a b / FP 0 IF == THEN ... END

:-)

Since THEN treats 0 as false and any nonzero value as true, you can replace

0 == with just

NOT in all of the above (e.g.

IF a b / FP NOT THEN ... END), which makes the code slightly shorter and faster but cryptic to any human reader who doesn't know how THEN works.

(06-27-2018 01:19 AM)mdunn Wrote: [ -> ]Algebraic:

IF 'FP(a/b)==0' EVAL THEN ... END

THAT one took a while to figure out!

As the AUR mentions on pages 1-13 and 3-112, "If the test-clause is an algebraic, it’s automatically evaluated to a number — you don’t need →NUM or EVAL." Therefore

IF 'FP(a/b)==0' THEN ... END and

IF 'NOT FP(a/b)' THEN ... END also work (with the EVAL omitted).

In many ways RPL is a natural extension to RPN. Once the stack size limit is lifted and extra types added, you end up with something akin to RPL.

Pauli

(06-27-2018 01:19 AM)mdunn Wrote: [ -> ]I'm attempting to translate an HP15 program I wrote a LONG time ago that generates prime numbers.

Feel free to post your program here. With combined forces, we can hopefully develop an RPL program.

Quote: a b / FP

You might use

MOD instead.

Good ideas re not explicitly needing "zero" comparisons. Readable enough to anyone used to the 0/NOT 0 = false/true convention :-)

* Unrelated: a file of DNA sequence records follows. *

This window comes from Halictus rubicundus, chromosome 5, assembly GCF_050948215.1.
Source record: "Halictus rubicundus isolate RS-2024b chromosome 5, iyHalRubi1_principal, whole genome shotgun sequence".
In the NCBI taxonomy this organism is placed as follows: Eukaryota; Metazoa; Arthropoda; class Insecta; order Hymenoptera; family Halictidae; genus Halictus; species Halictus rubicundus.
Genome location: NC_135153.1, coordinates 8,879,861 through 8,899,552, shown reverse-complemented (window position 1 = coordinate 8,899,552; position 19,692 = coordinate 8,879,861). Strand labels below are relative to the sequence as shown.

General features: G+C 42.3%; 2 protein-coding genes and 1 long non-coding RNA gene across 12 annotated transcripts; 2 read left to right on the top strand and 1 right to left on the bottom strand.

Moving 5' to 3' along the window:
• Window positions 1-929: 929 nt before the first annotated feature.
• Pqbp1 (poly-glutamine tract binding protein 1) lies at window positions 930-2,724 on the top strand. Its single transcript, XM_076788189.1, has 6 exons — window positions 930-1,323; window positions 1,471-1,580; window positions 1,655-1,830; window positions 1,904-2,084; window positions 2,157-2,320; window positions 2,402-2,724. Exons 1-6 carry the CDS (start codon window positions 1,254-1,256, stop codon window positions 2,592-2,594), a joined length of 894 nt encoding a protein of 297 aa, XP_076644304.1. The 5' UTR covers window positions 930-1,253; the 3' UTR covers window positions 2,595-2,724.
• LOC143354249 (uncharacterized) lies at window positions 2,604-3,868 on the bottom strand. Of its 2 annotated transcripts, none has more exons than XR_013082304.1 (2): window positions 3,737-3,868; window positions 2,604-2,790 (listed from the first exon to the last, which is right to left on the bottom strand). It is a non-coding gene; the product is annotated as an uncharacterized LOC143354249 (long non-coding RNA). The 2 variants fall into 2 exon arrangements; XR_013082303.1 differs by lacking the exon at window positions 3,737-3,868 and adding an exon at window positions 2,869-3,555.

` is not available on the 28. Ditto CASE.

Needing the EVAL must be a 28 thing then...

Wonder if one can leave the THEN clause blank and only have an ELSE clause... Meh...easier to just reverse my test.

OK...I'll work on my Primes program, time permitting :-}

thx

(06-27-2018 03:04 AM)Steve Simpkin Wrote: [ -> ]I had been using RPN for about 11 years (HP-25 and HP-11C) when I bought my HP-28C in 1988. I loved reading the manuals and became an instant RPL convert. I thought they were really well written.

My case is similar. My first HP calculator was the 15C, followed by the 16C and then the 71B with Forth/Assembler and Math ROMs. I was also an admirer of LISP but my only experience with it was "toy" versions on a PC clone. Needless to say I was very impressed with the HP28 and I used mine until it wore out! Nowadays however I'm so used to the HP50 that I find the RPL of the 28 to be frustratingly limiting.

To the OP, I would also suggest looking at the many programs posted on this site and on hpcalc.org. Having working programs as examples can be very helpful in learning a new language.

John